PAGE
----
|Other names||Fate, The Majesty, Destiny|
|No. of verses||5|
Sūrat al-Qadr (Arabic: سورة القدر, "Power, Fate") is the 97th sura of the Qur'an with 5 ayat. It is a Meccan sura. The Surah has been so designated after the word al-qadr in the very first verse. It is mainly about power.
This surah describes Laylat al-Qadr, the "Night of Power" in Ramadan on which Muslims believe the Qur'an was first revealed. The "Spirit" mentioned in verse 4 is commonly interpreted as referring to the angel Jibreel (Gabriel). The "peace" referred to is called by Mujahid "security in which Shaytan (Iblis) cannot do any evil or any harm", while Ibn Kathir quotes Ash-Sha'bi as saying that it refers to the angels greeting the people in the mosques throughout the night.
Laylat al-Qadr occurs during an odd-numbered night within the last ten days of Ramadan, but its exact date is uncertain; due to the promises made in the sura and in various hadith. Muslims consider it a particularly good time for prayer, supplication, and repentance to God. This event marks the descent of the first revelation of the Quran to Earth. The official Islamic teaching is that Muhammad received the revelations that formed the Quran piecemeal for the next twenty-three years of his life up until the time of his death.
Period of revelation
Whether it is a Makki or a Madani revelation is disputed. Abu Hayyan al-Gharnati in Al-Bahr al-Muhti has made the claim that the majority of scholars regard it as a Madani Surah. Ali bin Ahmad al-Wahidi in his commentary says that this is the first Surah to be sent down in Madinah. Contrary to this, Al-Mawardi says that according to the majority of scholars it is a Makki revelation, and the same view has Imam Suyuti expressed in Al-Itqan. Ibn Mardayah has cited Ibn Abbas, lbn Az Zubair and Hadrat Aishah as saying that this Surah was revealed at Mecca.
Theme and subject matter
Its theme is to acquaint man with the value, worth and importance of the Quran. Its being placed just after Surah Al-Alaq in the arrangement of the Quran by itself explains that the Holy Book, the revelation of which began with the first revelation of first five verses of Surah Al-Alaq. was sent down in a destiny making night. It is a glorious Book and its revelation for mankind is full of blessings.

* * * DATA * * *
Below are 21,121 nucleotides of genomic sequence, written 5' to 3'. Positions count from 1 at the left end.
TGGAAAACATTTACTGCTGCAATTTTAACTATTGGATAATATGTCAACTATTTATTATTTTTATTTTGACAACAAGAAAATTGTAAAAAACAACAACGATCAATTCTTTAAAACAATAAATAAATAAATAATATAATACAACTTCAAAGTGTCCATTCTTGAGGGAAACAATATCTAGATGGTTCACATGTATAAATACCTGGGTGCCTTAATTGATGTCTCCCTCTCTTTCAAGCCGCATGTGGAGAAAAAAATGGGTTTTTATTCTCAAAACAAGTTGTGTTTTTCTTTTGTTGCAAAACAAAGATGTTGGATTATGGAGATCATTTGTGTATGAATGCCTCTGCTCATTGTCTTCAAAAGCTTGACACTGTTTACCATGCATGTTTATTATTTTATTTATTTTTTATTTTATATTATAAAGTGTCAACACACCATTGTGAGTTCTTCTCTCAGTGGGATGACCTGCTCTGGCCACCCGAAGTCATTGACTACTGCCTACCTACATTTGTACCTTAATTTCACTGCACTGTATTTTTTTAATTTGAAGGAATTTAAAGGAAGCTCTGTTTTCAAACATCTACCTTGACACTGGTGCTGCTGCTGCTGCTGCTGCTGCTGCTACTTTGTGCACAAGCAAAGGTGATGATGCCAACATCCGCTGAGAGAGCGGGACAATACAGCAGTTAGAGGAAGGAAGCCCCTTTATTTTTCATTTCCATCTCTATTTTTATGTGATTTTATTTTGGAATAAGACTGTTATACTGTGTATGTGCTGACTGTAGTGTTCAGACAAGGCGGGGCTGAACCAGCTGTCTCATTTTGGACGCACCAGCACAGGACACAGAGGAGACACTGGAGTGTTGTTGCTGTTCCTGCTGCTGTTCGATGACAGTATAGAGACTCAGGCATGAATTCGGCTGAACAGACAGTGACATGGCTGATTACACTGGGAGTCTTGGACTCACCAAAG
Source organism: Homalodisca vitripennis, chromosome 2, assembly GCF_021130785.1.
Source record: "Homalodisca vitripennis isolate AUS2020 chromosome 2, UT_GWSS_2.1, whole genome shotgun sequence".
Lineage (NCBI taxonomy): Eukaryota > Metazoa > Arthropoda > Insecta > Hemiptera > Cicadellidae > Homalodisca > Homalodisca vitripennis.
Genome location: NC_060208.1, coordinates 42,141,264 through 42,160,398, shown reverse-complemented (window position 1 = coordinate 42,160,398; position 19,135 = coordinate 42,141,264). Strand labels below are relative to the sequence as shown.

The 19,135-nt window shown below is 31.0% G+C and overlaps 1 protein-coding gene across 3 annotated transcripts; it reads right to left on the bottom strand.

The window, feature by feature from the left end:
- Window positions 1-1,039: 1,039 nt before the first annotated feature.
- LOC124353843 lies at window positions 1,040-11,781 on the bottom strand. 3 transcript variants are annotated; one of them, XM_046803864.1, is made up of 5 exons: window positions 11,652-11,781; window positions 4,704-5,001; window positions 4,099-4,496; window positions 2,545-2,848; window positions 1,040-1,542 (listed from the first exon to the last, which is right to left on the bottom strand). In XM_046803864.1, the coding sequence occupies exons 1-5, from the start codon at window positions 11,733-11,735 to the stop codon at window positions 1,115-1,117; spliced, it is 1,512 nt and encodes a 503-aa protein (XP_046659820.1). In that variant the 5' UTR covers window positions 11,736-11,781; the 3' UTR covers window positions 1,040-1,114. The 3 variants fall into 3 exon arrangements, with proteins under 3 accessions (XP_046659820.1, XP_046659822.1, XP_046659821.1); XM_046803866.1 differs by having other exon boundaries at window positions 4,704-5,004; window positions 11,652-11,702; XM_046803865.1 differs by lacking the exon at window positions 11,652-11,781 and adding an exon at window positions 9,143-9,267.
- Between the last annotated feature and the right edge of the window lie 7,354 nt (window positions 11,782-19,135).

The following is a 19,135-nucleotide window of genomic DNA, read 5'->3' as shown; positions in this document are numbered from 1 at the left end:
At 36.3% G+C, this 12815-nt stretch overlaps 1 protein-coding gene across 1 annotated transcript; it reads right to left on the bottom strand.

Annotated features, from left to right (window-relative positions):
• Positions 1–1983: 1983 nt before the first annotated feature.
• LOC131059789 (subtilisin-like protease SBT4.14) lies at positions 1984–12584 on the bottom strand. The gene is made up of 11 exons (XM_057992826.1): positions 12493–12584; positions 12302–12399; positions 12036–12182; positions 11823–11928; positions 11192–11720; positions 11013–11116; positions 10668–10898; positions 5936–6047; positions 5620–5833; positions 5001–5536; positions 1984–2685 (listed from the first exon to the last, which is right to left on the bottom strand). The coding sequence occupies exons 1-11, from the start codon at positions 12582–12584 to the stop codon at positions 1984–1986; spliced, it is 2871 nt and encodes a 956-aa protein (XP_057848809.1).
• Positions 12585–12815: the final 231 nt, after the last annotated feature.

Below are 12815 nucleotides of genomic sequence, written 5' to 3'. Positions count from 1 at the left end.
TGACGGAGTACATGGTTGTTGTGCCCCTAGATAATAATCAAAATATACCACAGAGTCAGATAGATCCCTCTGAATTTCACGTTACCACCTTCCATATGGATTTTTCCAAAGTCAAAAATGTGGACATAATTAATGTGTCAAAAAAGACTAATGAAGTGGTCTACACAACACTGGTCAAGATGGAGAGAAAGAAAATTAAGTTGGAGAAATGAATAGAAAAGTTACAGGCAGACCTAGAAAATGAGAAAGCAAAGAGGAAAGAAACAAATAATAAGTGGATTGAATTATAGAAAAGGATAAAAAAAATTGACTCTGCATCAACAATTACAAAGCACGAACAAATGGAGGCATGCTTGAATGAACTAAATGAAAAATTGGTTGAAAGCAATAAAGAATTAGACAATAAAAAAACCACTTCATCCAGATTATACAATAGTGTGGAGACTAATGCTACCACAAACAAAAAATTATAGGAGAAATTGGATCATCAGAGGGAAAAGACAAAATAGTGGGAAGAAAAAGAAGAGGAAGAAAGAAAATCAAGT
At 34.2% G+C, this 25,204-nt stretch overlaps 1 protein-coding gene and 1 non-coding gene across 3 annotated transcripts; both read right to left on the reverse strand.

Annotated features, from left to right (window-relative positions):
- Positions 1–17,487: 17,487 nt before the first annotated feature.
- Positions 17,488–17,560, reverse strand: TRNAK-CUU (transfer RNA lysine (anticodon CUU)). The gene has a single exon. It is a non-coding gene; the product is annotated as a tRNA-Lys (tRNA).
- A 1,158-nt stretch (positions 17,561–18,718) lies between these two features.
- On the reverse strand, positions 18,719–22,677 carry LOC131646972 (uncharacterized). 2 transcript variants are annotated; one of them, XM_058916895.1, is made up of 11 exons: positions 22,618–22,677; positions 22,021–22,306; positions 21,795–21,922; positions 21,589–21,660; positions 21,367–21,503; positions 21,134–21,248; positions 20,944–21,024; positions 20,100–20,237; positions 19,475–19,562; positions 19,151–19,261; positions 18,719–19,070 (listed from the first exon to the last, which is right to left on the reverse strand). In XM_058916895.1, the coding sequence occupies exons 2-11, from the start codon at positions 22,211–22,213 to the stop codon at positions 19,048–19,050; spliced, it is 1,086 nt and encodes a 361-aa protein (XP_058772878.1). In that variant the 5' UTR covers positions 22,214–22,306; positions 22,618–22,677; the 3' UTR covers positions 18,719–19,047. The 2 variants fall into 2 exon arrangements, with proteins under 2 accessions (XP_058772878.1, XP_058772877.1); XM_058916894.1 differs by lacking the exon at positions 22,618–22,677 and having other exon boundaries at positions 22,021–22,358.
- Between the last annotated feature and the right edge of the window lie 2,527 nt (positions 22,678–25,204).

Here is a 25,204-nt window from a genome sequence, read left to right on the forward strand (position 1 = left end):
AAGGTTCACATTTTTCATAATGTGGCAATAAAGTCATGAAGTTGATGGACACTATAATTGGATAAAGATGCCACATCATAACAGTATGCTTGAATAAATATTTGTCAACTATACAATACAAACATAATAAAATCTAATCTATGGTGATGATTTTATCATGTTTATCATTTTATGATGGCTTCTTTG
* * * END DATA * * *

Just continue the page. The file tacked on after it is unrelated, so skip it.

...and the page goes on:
At the outset, Allah says: "We have sent it down." That is, it is not a composition of Muhammad himself, but We Ourself have revealed it.
Then, it is said that "We sent it down in the Night of Destiny." Night of Destiny lies two meanings and both are implied here. First, that it is the night during which destinies are decided; or, in other words, it is not an ordinary night like the other nights, but a night in which destinies are made or marred. The revelation of this Book in this night is not merely the revelation of a book but an event which will change the destiny of not only the Quraysh tribe, or of Arabia, but of, the entire world. The same thing has been said in Surah Ad-Dukhan for which please see Introduction to that Sura and E. N. 3 thereof. The other meaning is that this is, a night of unique honor, dignity and glory; so much so that it is better than a thousand months. Thus, the disbelievers of Mecca have been warned, as if to say: "You on account of your ignorance regard this Book, which Muhammad (upon whom be Allah's peace and blessings) has presented, as a calamity for yourselves and complain that a disaster has befallen you, whereas the night in which it was decreed to be sent down was such a blessed night that a task was accomplished in it for the well being of mankind, which had never been accomplished even during a thousand months of history." This also has been said in verse 3 of Ad-Dukhan in another way, which is explained in the introduction to that Surah.
In conclusion, it has been stated that in this night the angels and Gabriel descend with every decree (which in verse 4 of Surah Ad- Dukhan has been described as amr-hakim: wise decree) by the leave of their Lord, and it is all peace from evening till morning; that is, there is no interference of evil in it, for all decrees of Allah are intended to promote good and not evil. So much so that even if a decision to destroy a nation is taken, it is taken for the sake of ultimate good, not evil.
- Quran Verses in Chronological Order
- Abdulmageed Falah, Grammatical Opinions of Abu Hayyan Andalusi between Theory and Practice. Arab Journal for the Humanities. Academic Publication Council, Kuwait University: Vol. 29, Issue 116. 2011.
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